Graduation Year


Document Type




Degree Name

MS in Environmental Engr. (M.S.E.V.)

Degree Granting Department

Civil and Environmental Engineering

Major Professor

James R. Mihelcic, Ph.D.

Committee Member

Maya A. Trotz, Ph.D.

Committee Member

Richard A. Nisbett, Ph.D.


Millennium Development Goals, school sanitation, sub-Saharan Africa, sustainable development


This thesis has three objectives as follows: 1) to investigate VIP latrine design and establish if the communal school VIP latrines located on the shared campus of Tubman Wilson Institute (TWI) Junior and Senior High School and J.C. Barlee Elementary School were properly designed and constructed, 2) to explore the user preferences and motivations impacting the adoption of these school latrines, and 3) to develop a framework for factors that influence latrine adoption. These goals were formed by the author in response to her Peace Corps experience working at a high school in Zwedru, Liberia from August 2012 to August 2014 and her personal background in appropriate sanitation and environmental engineering.

To complete the first thesis objective, the author conducted a detailed literature review and then compared accepted guidelines for VIP latrines to the sanitation facilities located on the TWI campus. The literature review investigated proper design of ventilated improved pit (VIP) latrines, school sanitation guidelines, and recommendations for sanitation in Liberia. The research focus latrines were two blocks of six stall multicompartment alternating twin-pit VIP latrines. The author conducted observations of the communal school latrines in order to compare the design and construction of these specific latrines to accepted criteria and recommendations from literature. It was found that the latrine vent pipes, cover slabs, drop holes, and pit design all appear to be designed and constructed per national Liberian and international recommendations. However, the TWI school latrines do not comply with standards for several other latrine design criteria. The latrine superstructures are built with privacy walls located in front of the boys’ and girls’ stalls and the entranceway doors do not have air gaps. These two features may impair critical odor-controlling air flow from the superstructure through the pit and out the vent pipe. The siting of the school latrines is also inconsistent with guidelines as the latrines are located too close to the classroom building and to the school’s water pump. Finally, the ratio of people to latrines on the shared TWI/J.C. Barlee campus is higher than the recommendation of 20-40 students per latrine, or when necessary 60 students per latrine.

The second research objective was to investigate user perceptions of the communal latrines and identify factors that motivate latrine adoption on the Liberian school campus. The design deficiencies identified in the evaluation of thesis objective one were found to impact the user preferences regarding the school latrines. This is apparent from user comments in the surveys that were conducted with 709 participants (students from grades four to twelve, administrators, faculty, and staff) at the study site. User perceptions of the cleanliness, safety, and comfort of the school facilities were varied. For example, 51% of total respondents (n = 709) expressed that the school latrines were dirty or very dirty, while 48% claimed the latrines were clean or very clean. When asked about the safety of the communal latrines, 52% of survey participants said the sanitation facilities were not safe or very unsafe; 47% asserted that the latrines were safe or very safe. Survey participants also had mixed responses about the comfort of the communal sanitation technology: 51% of the 709 survey participants stated that the latrines were not comfortable or very uncomfortable, while 46% declared the facilities were comfortable or very comfortable. The open-ended survey questions allowed respondents to comment on positive and negative aspects of the communal school VIP latrines. Again answers included various responses, but several key themes arose, including smell and odor, latrine construction components, presence of feces in and around the latrines, the use of the facilities by outside community members, and health impacts of latrine use.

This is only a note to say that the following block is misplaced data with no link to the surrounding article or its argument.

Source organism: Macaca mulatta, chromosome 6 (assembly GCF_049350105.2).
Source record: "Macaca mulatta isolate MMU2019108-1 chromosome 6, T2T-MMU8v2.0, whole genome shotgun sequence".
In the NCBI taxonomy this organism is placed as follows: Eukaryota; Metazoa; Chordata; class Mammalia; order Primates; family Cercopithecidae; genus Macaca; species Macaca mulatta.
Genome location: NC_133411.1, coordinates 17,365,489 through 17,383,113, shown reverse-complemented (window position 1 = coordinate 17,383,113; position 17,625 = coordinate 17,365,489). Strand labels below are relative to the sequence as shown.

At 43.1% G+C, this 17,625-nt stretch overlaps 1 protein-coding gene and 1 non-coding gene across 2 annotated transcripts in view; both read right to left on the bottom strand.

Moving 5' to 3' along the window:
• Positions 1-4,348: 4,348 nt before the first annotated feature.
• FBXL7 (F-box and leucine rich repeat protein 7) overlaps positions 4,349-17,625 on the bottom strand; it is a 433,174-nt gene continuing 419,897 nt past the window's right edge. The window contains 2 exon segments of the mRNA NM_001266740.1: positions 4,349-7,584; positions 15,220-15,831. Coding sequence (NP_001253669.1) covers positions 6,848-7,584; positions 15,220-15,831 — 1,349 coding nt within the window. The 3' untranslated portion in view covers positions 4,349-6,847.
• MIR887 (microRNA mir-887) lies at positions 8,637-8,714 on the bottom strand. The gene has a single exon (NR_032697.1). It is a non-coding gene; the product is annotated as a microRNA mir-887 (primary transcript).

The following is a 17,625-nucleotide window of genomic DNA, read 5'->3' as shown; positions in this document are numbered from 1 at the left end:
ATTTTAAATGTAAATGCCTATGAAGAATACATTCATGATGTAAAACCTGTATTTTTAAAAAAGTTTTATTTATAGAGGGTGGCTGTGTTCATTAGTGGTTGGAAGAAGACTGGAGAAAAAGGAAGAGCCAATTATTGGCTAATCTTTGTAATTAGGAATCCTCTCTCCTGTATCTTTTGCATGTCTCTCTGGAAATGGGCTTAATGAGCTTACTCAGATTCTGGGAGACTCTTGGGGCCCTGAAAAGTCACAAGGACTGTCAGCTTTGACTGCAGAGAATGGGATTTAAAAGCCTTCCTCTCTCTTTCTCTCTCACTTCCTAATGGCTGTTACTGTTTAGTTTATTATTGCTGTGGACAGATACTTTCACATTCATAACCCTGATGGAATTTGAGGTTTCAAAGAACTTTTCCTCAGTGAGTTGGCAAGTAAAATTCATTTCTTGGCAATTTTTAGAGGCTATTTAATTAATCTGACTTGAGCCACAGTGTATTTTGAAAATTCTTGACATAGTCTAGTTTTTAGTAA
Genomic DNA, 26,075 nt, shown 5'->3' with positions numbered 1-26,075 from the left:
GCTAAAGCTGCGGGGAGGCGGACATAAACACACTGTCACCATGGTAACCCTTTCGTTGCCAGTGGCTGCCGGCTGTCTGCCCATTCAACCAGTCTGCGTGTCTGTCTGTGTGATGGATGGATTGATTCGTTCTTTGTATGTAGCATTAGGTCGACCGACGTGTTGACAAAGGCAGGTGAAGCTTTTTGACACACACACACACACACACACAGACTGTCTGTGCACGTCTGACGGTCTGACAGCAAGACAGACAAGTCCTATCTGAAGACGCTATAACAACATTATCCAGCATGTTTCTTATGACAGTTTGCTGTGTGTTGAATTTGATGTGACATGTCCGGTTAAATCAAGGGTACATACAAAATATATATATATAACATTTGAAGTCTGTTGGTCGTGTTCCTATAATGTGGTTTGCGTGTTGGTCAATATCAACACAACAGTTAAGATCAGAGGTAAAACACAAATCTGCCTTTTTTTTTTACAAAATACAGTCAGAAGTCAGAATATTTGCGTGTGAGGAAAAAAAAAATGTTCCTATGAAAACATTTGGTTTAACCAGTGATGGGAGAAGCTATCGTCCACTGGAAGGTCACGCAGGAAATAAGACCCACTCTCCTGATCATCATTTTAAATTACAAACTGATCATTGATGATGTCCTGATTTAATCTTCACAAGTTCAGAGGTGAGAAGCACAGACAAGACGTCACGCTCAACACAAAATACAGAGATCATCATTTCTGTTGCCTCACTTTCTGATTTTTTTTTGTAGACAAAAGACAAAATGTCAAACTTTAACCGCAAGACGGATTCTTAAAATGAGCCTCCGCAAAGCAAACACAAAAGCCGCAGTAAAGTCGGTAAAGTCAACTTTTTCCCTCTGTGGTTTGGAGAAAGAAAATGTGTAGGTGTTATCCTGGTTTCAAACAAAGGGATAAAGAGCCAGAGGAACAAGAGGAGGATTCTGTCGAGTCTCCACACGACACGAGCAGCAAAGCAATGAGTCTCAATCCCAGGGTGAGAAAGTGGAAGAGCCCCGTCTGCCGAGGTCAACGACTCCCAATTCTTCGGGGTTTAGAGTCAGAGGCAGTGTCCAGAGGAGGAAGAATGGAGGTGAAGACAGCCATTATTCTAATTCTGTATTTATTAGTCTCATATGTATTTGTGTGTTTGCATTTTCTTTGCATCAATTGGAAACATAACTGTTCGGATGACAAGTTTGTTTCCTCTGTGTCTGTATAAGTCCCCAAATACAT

The final thesis objective was to develop a framework of the factors that impact adoption of communal school latrines. The author originally assumed that user preferences and latrine adoption were directly correlated, but survey results suggest that the two factors may be independently influenced. This is based on the usage rates, 77% total survey participants stating that they use the latrines and 88% of these affirmative respondents explaining that they use the latrines daily, multiple times a week, or weekly. Although these adoption rates are quite high, satisfaction rates for latrine cleanliness, safety, and comfort are merely 50%, as previously described. VIP latrine design factors, like odor control and door construction, and communal sanitation facility characteristics, such as operation and maintenance, may prompt latrine adoption. Individual user traits, such as age, gender, and type and availability of household sanitation technology appear to have a lesser impact on latrine adoption. However, the grade level of the student respondents may have played a role in their responses because of the methods in which the survey was administered and the common practice of cheating.

Additional research should be conducted to further understand the factors that impact the adoption of communal sanitation facilities on school campuses. This study accomplished its three main research objectives, yet further research and practical applications must be applied to improve school sanitation in Liberia and worldwide.